Imma say it straight, and state it as a matter of fact, Chu Suwannapha’s show for his label Chulaap, combining African style prints, local street style, and Japanese inspiration, was undoubtedly the best show of Menswear Week. It also rates as one of my favourite moments in local fashion. I think most who were there were as moved as i was. Over the years I have watched many a misguided standing ovation, given in the name of loyalty. Sometimes it’s sweet, it’s good for one to know that they can depend on the support of friends in times of mediocrity. However i can count on my hand the times i have seen an entire crowd rise with so much excitement, upon realizing that their expectations had not only been met, but also exceeded. The Chulaap show was one such moment.
Chu is well known in the local fashion industry and on social media. He has been dubbed the ‘King of Prints’, and his personal style is documented in fashion magazines and on street style blogs. In fact this very blog was one of the first blogs to feature him regularly, as he sometimes reminds me. He has well over two decades experience in the fashion industry. He started his label Chulaap in his native Thailand, and then moved on to Paris both as a stylist and to study at ESMOD PARIS. 14 years ago he moved to South Africa, where he has worked as a stylist, fashion editor, and currently fashion director for YOU/Huis Genoot magazine.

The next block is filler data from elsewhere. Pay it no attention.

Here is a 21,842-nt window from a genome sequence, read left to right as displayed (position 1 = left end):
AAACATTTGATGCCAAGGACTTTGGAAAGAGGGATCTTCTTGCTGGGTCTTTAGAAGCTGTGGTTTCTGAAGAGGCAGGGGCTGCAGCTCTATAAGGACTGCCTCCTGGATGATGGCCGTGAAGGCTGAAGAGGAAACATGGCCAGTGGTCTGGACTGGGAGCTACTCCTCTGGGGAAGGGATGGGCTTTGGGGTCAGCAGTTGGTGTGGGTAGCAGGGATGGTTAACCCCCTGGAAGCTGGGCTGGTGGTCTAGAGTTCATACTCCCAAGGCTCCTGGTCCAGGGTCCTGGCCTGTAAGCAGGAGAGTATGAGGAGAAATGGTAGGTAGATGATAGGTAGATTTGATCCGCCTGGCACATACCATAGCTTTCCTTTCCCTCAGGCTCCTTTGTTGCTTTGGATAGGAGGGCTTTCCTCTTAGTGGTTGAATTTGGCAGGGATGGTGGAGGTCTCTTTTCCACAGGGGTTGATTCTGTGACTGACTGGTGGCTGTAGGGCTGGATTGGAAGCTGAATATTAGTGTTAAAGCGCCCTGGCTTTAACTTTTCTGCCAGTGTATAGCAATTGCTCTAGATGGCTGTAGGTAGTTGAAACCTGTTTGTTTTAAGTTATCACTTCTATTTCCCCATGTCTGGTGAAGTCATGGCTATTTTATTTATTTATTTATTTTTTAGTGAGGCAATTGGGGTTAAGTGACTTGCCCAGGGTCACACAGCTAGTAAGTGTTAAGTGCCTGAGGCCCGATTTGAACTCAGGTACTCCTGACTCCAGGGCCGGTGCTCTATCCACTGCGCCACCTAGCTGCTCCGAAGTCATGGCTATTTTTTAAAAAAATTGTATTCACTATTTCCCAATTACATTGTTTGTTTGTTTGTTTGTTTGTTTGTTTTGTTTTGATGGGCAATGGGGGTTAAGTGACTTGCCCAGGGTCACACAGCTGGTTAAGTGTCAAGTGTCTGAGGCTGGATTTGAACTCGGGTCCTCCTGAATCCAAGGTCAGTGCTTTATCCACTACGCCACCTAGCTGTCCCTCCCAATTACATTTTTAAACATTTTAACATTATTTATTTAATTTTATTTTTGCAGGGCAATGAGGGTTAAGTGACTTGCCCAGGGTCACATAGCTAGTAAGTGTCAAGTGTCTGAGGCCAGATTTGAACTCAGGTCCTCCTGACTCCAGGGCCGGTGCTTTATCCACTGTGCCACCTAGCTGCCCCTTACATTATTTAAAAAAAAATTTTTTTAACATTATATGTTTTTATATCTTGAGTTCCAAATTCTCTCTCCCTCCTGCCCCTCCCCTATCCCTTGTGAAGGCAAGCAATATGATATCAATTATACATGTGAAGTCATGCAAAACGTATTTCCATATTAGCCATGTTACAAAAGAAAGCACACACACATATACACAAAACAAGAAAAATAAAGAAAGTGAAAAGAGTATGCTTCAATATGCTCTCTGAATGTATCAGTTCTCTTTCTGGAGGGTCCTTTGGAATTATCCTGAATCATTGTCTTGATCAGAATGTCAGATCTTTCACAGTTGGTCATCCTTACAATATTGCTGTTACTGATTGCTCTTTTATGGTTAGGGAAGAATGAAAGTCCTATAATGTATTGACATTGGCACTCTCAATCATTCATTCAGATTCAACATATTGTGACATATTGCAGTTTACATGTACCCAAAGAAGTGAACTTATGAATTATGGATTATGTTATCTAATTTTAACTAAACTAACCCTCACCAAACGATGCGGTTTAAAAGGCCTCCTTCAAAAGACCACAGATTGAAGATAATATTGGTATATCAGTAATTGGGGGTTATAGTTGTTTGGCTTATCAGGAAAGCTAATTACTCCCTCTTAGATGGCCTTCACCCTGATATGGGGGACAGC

Having such an identifiable signature style, it was expected that print mixing would form a big part of his range. However, one of the greatest achievements of the range he showed was that he did not merely create Chu clones, he took it so much further and expanded on his vision for local menswear, whilst injecting it with the style he is known for. And may i say it was so god damn well styled! Those Simon & Mary hats made me like hats again, just a few days after the ubiquitous suit and hat look had put me off shooting felt hats.
It is not a rare occurrence for people who dress well to seem as though they are dumbing down their vibe when it comes to making clothes for others, as though they are holding something back. None of that here, the best show for the week was also the most generous show. Lastly, i am reminded of my friend Zandi Tisani who once said, “It is not our culture that is boring, but rather the way we engage with it. Under the right gaze, it all feels exponentially less wanky.” I am quite excited by the current crop of new and not so new contributors to the story of South African fashion, like Chu, Lukhanyo Mdingi, Nicholas Coutts, Rich Mnisi, Jenevieve Lyons, Sindiso Khumalo, and Laduma Ngxokolo. Under their gaze, things are already feeling a whole lot less wanky.